To nobody’s surprise Kenya’s Eliud Kipchoge will make a world record attempt this September 24th at the BMW Berlin Marathon, site of the last six men’s marathon world bests dating back to Ethiopia’s Haile Gebrselassie‘s 2:04:26 in 2007. That Kipchoge would run in Berlin this fall was always one of the probabilities coming out of Nike’s Breaking2 Project from this past May in Monza, Italy where the 2016 Olympic Marathon champion completed the marathon distance in a remarkable 2:00:25 in an unratified attempt to break the two hour barrier for 26.2 miles.
Kipchoge came so close to the sub-two hour barrier in Italy in May using a rotating stream of 30 even-tempo pacers, that a sub-62 first half in Berlin will seem modest by comparison. In essence Breaking2 will have been a speed session for Berlin.
In the past the magic first half number for a marathon world record has been 62. When Haile Gebrselassie ran 2:03:59 in Berlin in 2008 to break his own world record from the previous year, he split the race in halves of 62:05 and 61:54, almost perfectly even. Since then, the record has been bettered three more times, and each time back-to-back halves of sub-62 minutes were achieved, though four men have done it – Emmanuel Mutai finished Berlin 2014 just 16-seconds behind Dennis Kimetto’s 2:02:57 world record, as both men split the first half in 61:45, with Kimetto closing in 61:12 and E. Mutai in 61:38. Patrick Makau (Berlin 2011 – 2:03:38, 61:44/61:54), and Wilson Kipsang (Berlin 2013 – 2:03:23, 61:32/61:51) are the two other sub-62 both half men.
More often than not, however, a sub-62 first half has produced a late race fade. We witnessed this most infamously in London 2009 when 2008 Olympic marathon champion Sammy Wanjiru of Kenya and seven others split 10K in 28:30 (2:00:26 marathon pace), then the half in 61:35, only to falter to a 2:05:10 finish (63:35 second half). But now that Kipchoge has gone sub-60 through the first half in Monza, Italy, and been able to nearly duplicate it in the second half, he’s broken the psychological barrier that is often the primary inhibitor to any new territory attempt. It’s almost like that Star Trek opening line, “Going where no man has gone before.”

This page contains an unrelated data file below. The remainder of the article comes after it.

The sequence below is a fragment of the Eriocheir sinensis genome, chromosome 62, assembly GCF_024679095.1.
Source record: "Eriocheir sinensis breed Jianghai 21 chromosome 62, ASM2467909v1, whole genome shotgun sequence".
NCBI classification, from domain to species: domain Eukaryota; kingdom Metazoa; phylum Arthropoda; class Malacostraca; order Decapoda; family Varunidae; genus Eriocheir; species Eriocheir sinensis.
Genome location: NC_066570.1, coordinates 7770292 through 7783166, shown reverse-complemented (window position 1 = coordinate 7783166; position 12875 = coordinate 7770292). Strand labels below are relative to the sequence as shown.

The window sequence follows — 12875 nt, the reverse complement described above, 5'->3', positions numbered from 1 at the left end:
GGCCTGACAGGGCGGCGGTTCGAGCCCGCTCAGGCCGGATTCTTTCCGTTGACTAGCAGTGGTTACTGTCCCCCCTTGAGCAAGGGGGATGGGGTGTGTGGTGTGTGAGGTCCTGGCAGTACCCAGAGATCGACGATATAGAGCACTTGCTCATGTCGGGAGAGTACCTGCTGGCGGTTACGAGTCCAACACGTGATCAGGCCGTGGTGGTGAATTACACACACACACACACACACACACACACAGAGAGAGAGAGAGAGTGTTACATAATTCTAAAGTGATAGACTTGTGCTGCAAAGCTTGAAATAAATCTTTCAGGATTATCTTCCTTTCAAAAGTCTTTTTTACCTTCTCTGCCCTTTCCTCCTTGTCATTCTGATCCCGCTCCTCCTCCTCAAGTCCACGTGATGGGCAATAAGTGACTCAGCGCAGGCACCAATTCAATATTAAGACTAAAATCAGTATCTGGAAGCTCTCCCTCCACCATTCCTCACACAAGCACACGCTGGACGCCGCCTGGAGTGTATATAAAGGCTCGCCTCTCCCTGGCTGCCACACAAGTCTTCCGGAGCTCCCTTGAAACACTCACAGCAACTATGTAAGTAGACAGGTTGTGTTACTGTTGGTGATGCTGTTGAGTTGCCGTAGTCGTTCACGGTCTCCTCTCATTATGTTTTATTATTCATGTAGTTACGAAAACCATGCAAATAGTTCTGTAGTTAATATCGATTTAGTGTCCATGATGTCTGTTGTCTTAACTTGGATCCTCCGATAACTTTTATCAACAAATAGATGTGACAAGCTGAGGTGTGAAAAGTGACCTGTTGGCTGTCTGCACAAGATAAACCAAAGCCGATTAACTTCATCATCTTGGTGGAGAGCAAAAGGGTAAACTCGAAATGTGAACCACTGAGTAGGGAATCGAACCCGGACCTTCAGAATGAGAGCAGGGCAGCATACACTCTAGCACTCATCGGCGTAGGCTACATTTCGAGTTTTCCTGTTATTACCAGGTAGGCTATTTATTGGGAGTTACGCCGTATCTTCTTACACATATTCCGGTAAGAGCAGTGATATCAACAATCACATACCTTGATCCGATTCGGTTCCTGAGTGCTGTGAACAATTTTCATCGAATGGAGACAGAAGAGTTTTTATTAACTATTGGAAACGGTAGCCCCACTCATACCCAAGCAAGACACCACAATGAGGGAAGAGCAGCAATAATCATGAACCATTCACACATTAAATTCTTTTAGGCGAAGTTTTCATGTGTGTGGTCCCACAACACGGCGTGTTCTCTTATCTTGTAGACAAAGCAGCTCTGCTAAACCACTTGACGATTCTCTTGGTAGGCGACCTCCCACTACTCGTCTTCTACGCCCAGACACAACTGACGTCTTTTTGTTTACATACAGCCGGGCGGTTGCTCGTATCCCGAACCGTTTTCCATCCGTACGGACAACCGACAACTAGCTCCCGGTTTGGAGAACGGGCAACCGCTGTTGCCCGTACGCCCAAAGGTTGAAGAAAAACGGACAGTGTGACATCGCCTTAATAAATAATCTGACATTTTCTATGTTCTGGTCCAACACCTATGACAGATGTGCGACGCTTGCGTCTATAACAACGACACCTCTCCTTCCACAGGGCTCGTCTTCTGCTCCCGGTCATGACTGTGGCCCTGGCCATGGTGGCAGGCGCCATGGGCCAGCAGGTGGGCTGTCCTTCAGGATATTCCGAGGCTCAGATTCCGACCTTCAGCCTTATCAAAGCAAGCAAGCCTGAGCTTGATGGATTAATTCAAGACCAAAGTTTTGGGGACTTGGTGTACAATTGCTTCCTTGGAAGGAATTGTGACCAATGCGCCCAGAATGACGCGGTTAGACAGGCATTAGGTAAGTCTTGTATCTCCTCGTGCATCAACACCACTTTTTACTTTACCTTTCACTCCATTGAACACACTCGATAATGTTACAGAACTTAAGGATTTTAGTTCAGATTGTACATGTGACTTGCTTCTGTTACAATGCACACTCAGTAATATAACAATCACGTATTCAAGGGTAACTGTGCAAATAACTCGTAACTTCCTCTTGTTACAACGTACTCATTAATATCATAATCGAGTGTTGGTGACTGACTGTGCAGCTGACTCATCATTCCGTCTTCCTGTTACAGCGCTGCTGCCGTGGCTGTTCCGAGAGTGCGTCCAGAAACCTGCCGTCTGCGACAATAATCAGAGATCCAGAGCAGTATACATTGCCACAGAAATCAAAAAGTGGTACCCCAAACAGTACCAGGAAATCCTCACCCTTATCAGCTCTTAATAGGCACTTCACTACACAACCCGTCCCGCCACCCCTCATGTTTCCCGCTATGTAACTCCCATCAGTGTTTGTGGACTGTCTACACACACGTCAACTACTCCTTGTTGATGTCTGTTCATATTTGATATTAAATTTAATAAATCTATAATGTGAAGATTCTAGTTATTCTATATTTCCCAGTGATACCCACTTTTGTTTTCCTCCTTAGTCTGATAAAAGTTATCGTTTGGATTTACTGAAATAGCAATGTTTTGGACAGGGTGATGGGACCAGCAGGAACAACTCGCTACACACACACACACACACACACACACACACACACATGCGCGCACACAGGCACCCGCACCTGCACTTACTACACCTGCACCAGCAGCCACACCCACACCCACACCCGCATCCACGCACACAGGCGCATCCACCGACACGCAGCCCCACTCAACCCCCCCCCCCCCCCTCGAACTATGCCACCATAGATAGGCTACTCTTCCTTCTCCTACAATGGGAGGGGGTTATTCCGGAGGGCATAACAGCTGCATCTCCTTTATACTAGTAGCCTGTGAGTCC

Well, Kipchoge has already gone there now. And he isn’t looking for a sub-2, but a sub-2:02:57. Which means if he can duplicate the training schedule he adhered to before Monza – and from what we read Coach Patrick Sang’s training methodology for Kipchoge was confirmed throughout the Breaking2 Project rather than altered, as was the case with the other two primary Breaking2 athletes Lelisa Desisa and Zersenay Tadese – and if Berlin director Mark Milde can assemble a pacing crew that can utilize the lessons in arrow-shaped configuration that the Breaking2 wind-tunnel tests indicated was the primary benefit in the Monza performance, Kipchoge should be almost certain to break Dennis Kimetto’s world best marathon time, which was set in Berlin in 2014.
What’s more, Kipchoge, 32, has experience on Berlin’s fast track, having won in the German capital in 2015, notching a 2:04:00 with his insoles infamously sliding out of his shoes over the last half of the race. He also experienced the only loss of his marathon career in Berlin, taking second to Wilson Kipsang’s 2:03:23 world record in 2013.
Further suggesting the time is ripe for a new record is that since Brazil’s Ronaldo da Costa (2:06:05, Berlin `98) broke Ethiopia’s Belayneh Dinsamo‘s ten-year old world record (2:06:50) from Rotterdam `88, no men’s marathon record has stood longer than four years (Haile’s 2:04:26 in Berlin 2007 taking down Paul Tergat‘s 2:04:55 from Berlin 2003). And Dennis Kimetto’s 2:02:57 is now graying at three years.
Certainly, remaining uninjured and getting lucky in given-day weather conditions will be critical factors in Kipchoge’s attempt, as well. But in many ways the psychological barrier no longer exists. And often it is the belief which must always precede the act.